Sony FX3 is officially its smallest, cheapest cinema camera for pro filmmakers

The Sony FX3 has officially landed – and as expected, it’s the smallest, cheapest Sony cinema camera so far and a compelling alternative to the excellent Sony A7S III.

Both the Sony FX3 and Sony A7S III are 12.1MP full-frame cameras that are compatible with Sony’s E-Mount lenses and can shoot 4K/60p video. But the FX3 sits in Sony’s Cinema line, which means it’s specifically designed for pro filmmakers, rather than hybrid shooters targeted by the Alpha-labelled A7S III.

This means the FX3 loses the built-in electronic viewfinder (EVF) seen on its stablemate, but gains a supplied handle accessory that both improves its handling and boosts its audio options. 

The removable handle (below), which slots into the FX3’s multi-interface shoe, includes twin XLR/TRS terminals. These are the go-to standard for pro audio recording and gives it the same sound options as the Sony FX6, a much larger camera that costs $6,000 / £6,000 / AU$9,500.

Sony FX3

(Image credit: Sony)

Thanks to the inclusion of the same back-illuminated 12.1MP full-frame sensor as the A7S III, which promises 15 stops of dynamic range, the FX3 promises to shoot similarly excellent video quality, particularly in low-light situations. There’s an option to shoot slo-mo 4K/120p footage, and the FX3 also has the popular S-Cinetone color profile, which recently arrived on the A7S III via a firmware update.

Because it’s designed for solo, run-and-gun filmmaking, the FX3 also has in-body image stabilization (IBIS) along with an electronic Active Mode, which gives you even stronger stabilization at the expense of a 10% crop. We haven’t found Sony’s stabilization to be the best, though, so FX3 shooters may still need to consider using a gimbal or Sony’s Catalyst software in the edit room.

Sony FX3

(Image credit: Sony)

For a camera that weighs only 715g with a card and battery (just 16g more than the A7S III) the Sony FX3 certainly packs in some powerful shooting features. It can shoot 4K video with 10-bit 4:2:2 color sampling internally, and can also output 16-bit raw video to an external recorder via its full-size HDMI port.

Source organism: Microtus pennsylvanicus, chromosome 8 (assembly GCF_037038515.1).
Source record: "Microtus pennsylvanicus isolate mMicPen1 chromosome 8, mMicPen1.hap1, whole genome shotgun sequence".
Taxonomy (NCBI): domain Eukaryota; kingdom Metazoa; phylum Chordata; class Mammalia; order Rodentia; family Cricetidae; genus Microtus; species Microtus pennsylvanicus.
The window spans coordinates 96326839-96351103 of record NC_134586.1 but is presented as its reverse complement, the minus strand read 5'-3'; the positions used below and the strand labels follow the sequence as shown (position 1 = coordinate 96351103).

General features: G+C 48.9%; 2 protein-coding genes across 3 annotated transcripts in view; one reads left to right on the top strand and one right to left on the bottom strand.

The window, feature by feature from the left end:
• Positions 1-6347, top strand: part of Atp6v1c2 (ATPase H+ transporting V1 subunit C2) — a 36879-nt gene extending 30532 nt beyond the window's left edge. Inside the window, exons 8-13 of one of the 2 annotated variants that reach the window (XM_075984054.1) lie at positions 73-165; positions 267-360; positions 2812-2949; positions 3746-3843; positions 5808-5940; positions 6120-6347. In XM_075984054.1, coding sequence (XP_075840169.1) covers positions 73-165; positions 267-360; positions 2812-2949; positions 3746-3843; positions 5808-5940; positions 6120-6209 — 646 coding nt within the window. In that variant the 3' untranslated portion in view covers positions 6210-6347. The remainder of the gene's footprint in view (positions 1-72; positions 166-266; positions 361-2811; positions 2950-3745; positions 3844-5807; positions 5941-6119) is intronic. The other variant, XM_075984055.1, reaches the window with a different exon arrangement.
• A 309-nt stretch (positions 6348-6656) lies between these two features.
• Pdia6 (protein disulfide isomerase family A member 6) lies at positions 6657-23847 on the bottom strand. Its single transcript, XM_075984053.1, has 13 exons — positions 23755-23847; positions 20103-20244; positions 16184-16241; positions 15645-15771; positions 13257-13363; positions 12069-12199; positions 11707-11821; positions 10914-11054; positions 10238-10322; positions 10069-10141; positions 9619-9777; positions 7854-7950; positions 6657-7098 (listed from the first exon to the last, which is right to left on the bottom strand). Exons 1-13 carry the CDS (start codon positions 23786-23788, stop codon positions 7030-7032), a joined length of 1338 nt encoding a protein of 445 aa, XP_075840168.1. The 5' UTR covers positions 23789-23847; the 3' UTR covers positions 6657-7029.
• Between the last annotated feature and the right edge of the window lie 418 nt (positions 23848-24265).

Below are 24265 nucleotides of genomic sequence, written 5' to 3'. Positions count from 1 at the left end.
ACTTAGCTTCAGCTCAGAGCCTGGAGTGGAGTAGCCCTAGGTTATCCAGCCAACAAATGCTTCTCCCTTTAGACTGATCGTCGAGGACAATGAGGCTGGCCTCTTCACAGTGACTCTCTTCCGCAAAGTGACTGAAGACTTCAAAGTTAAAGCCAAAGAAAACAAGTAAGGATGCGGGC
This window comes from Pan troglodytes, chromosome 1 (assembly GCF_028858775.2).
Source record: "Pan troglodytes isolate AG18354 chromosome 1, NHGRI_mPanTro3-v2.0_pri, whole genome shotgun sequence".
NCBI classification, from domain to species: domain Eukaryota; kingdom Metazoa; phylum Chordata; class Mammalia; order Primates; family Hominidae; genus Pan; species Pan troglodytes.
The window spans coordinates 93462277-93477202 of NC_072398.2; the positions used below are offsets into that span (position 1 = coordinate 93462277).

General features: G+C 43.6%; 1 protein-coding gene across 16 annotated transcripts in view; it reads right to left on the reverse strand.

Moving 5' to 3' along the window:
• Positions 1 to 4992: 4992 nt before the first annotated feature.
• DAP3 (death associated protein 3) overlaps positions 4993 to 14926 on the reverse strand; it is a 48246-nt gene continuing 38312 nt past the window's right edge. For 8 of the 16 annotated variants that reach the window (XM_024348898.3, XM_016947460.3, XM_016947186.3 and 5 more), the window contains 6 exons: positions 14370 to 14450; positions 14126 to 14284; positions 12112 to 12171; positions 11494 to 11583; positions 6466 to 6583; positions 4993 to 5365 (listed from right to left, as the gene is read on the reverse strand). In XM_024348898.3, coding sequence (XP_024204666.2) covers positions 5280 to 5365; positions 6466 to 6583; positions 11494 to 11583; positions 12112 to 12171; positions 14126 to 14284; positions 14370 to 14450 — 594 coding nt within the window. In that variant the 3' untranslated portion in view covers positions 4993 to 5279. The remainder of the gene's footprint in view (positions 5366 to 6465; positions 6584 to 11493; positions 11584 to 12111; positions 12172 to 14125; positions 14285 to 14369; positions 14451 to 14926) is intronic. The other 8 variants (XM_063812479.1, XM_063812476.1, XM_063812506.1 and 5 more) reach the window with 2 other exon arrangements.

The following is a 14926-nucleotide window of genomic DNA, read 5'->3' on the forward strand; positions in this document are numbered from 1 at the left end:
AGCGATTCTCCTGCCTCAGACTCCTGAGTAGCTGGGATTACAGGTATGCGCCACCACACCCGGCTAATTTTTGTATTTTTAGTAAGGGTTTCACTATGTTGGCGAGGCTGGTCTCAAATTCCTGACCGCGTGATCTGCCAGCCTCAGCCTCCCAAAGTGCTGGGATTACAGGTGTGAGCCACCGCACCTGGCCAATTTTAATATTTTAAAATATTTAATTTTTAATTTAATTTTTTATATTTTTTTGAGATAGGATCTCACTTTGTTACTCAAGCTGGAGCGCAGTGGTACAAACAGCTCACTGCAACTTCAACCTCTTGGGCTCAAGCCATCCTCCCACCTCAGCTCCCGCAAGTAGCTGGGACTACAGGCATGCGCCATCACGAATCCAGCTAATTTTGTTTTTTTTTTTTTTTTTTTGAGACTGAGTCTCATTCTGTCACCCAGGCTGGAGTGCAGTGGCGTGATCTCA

Surely the combination of this shooting power and the FX3’s size is a recipe for over-heating? Well, thanks to one other difference from the Sony A7S III – an active cooling system with built-in fans – Sony is promising ‘uninterrupted’ 4K/60p shooting, with a maximum continuous recording time of 13 hours. The FX3 might not be able to shoot 8K video, but that’s pretty impressive for such a small camera.

Slightly less impressive is the absence of built-in ND filters, which are a pretty useful for filmmakers, particularly when shooting in bright conditions. Sony says this is because they wanted to make the FX3 as compact as possible, but it’s an omission that could make it less appealing to some filmmakers.

Cinema paradiso

Still, despite that lack of built-in ND filters, there’s no doubt that the Sony FX3 has a highly impressive feature set for such a compact camera.

It’s not the first small cinema camera we’ve seen that shoehorns in the power of a much larger body. The Canon EOS C70 recently pulled off a similar trick, packing in most of the Canon C300 Mark II’s features into an impressively portable, user-friendly form factor.

Whereas the EOS C70 combines a Super 35mm sensor (similar in size to APS-C) with a DSLR-sized body, the Sony FX3 goes a step further with its full-frame sensor and super-compact body. That said, the EOS C70 claims an added stop of dynamic range (at 16 stops), so it’ll be interesting to see how the two compare in the field.

Sony FX3

(Image credit: Sony)

It’s not just Sony and Canon slugging it out for the cash of solo or beginner filmmakers either – we recently also saw the arrival of the much cheaper Blackmagic Pocket Cinema Camera 6K Pro. That camera combines a Super 35mm sensor with, yes, built-in ND filters for a pretty reasonable $2,495 / £1,879 / AU$3,935 price tag.

Naturally, the full-frame Sony FX3, which comes with Sony’s class-leading autofocus and other bonuses like twin CFexpress Type A / SD card slots, is a little pricier at $3,899 / £4,200 (around AU$7,460). But when you consider how many of the Sony FX6’s features it manages to pack into a 715g body, it could well equal the popularity of the Sony A7S III – and possibly even tempt some of the owners of that camera over.

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